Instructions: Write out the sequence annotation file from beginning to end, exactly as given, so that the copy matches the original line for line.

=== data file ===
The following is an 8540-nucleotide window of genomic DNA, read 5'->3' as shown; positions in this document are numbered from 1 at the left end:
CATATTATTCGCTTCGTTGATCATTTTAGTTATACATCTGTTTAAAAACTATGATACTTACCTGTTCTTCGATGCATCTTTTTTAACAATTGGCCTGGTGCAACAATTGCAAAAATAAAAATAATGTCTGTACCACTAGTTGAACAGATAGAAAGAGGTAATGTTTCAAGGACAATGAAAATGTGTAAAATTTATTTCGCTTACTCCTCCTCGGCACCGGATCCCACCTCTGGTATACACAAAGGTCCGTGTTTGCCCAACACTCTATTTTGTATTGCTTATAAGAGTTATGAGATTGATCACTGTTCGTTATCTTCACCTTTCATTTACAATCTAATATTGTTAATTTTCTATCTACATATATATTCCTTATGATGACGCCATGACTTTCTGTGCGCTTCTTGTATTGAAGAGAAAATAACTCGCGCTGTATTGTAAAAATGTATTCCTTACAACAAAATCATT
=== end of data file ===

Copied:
The following is an 8540-nucleotide window of genomic DNA, read 5'->3' as shown; positions in this document are numbered from 1 at the left end:
CATATTATTCGCTTCGTTGATCATTTTAGTTATACATCTGTTTAAAAACTATGATACTTACCTGTTCTTCGATGCATCTTTTTTAACAATTGGCCTGGTGCAACAATTGCAAAAATAAAAATAATGTCTGTACCACTAGTTGAACAGATAGAAAGAGGTAATGTTTCAAGGACAATGAAAATGTGTAAAATTTATTTCGCTTACTCCTCCTCGGCACCGGATCCCACCTCTGGTATACACAAAGGTCCGTGTTTGCCCAACACTCTATTTTGTATTGCTTATAAGAGTTATGAGATTGATCACTGTTCGTTATCTTCACCTTTCATTTACAATCTAATATTGTTAATTTTCTATCTACATATATATTCCTTATGATGACGCCATGACTTTCTGTGCGCTTCTTGTATTGAAGAGAAAATAACTCGCGCTGTATTGTAAAAATGTATTCCTTACAACAAAATCATT